Angela of Soscrappy has been hosting the Rainbow Scrap Challenge for quite a few years now.  The challenge behind the project is to use up fabric scraps from prior quilt-making efforts.  Despite several years of RSC participation, my collection of scraps has not diminished.  Honestly, that's OK with me, as I don't participate to use UP scraps, but because scrappy quilts are my favorite type of quilt!  

In fact, this month, I decided some new "scraps" were needed, so I pulled lots of fabric bits (which were clogging up the fabric storage drawers) in the RSC theme for January:  light and bright greens.  I sliced everything into standard scrappy sizes:  3.5 inches, 2.5 inches, 2 inches, and 1.5 inches.  I keep all my scrappy strips in plastic bins, ready to be pulled for future scrappy projects.

While I was digging through the bins, I noticed my 1.5 inch strip bin was getting really full.  
That inspired me to start making new blocks for my Lego quilt.  I put this project aside two years ago because I thought my scraps weren't providing enough variety.  
Maybe the scraps of 2020 will be the boost needed to finish this quilt!  I'll keep slicing up new 1.5 inch strips in each monthly RSC color and working them into the Lego quilt blocks.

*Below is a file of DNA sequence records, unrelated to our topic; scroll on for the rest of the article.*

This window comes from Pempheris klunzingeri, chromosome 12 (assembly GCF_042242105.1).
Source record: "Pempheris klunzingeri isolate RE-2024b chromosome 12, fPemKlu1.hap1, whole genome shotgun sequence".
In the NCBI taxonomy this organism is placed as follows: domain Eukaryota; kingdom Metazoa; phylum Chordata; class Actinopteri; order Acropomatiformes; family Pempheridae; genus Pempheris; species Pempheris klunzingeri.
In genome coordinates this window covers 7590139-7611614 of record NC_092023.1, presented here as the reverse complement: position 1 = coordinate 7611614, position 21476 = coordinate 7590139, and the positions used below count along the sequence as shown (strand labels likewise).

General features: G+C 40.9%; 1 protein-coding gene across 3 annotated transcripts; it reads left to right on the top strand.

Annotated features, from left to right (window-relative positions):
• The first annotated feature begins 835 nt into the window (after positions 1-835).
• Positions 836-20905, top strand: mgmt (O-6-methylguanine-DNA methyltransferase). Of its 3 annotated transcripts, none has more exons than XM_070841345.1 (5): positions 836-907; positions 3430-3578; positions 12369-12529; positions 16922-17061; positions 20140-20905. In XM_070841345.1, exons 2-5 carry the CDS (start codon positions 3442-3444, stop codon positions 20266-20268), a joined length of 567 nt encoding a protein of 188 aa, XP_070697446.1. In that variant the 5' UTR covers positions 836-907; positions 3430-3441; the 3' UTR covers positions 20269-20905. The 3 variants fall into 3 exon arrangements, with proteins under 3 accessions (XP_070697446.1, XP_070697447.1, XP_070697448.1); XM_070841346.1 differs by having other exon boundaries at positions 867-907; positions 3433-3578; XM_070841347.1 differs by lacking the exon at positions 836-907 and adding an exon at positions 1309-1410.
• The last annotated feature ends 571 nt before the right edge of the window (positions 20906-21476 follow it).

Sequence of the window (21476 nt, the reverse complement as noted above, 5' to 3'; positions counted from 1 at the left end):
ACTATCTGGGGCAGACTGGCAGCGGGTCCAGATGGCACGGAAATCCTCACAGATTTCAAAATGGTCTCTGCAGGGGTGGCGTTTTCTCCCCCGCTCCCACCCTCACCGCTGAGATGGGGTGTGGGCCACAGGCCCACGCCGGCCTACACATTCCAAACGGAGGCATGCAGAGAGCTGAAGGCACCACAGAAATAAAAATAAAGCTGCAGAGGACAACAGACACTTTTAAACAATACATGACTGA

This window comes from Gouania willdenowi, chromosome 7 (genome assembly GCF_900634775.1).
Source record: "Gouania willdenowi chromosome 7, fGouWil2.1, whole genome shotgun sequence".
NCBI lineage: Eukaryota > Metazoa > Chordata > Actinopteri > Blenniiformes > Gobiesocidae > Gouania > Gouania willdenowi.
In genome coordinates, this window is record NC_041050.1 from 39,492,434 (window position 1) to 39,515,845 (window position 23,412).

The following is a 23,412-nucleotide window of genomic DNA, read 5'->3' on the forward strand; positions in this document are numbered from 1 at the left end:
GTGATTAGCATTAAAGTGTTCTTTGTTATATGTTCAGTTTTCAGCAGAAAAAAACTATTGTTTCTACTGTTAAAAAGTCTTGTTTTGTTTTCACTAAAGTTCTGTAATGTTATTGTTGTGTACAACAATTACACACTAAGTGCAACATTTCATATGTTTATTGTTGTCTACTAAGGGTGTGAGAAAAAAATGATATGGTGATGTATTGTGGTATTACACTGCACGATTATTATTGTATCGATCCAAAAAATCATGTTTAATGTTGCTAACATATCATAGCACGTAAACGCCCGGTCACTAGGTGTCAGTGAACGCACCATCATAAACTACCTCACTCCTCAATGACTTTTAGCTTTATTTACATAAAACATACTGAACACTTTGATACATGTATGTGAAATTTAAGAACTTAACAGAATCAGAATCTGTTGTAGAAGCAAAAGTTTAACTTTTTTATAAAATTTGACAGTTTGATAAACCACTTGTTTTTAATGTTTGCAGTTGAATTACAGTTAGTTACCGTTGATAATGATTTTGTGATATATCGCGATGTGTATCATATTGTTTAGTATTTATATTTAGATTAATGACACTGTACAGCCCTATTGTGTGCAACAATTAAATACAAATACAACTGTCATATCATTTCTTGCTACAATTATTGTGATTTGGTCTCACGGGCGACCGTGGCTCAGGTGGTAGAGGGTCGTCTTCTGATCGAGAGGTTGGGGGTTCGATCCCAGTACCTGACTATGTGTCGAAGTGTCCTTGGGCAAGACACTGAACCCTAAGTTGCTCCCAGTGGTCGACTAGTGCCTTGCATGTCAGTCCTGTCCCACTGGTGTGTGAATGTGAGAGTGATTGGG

I started making Carolina Chain blocks last year as a leader-ender project. 
As I was cutting green strips, I sub-cut pieces for some green blocks.  I'll continue working on these blocks in 2020, too.

These Sugar Bowl blocks have been an ongoing RSC project.  My plan was to set the blocks in groups of four, with narrow sashing and a cornerstone in the center of each block.  I assembled a couple blocks in this manner, only to realize the cornerstone drew the eye and the blocks got completely lost.  Out came the seam ripper!

Instead, I opted for a traditional, on-point setting with alternate plain blocks.  I found the perfect fabric for the plain blocks in my stash - and I had enough of it for the entire quilt!
It's a fun fabric, and I'm so happy I found a great use for it!  Now comes the fun of stitching all those pieces together.  

If you love the Scrap Life, be sure to check out the RSC weekly link-up!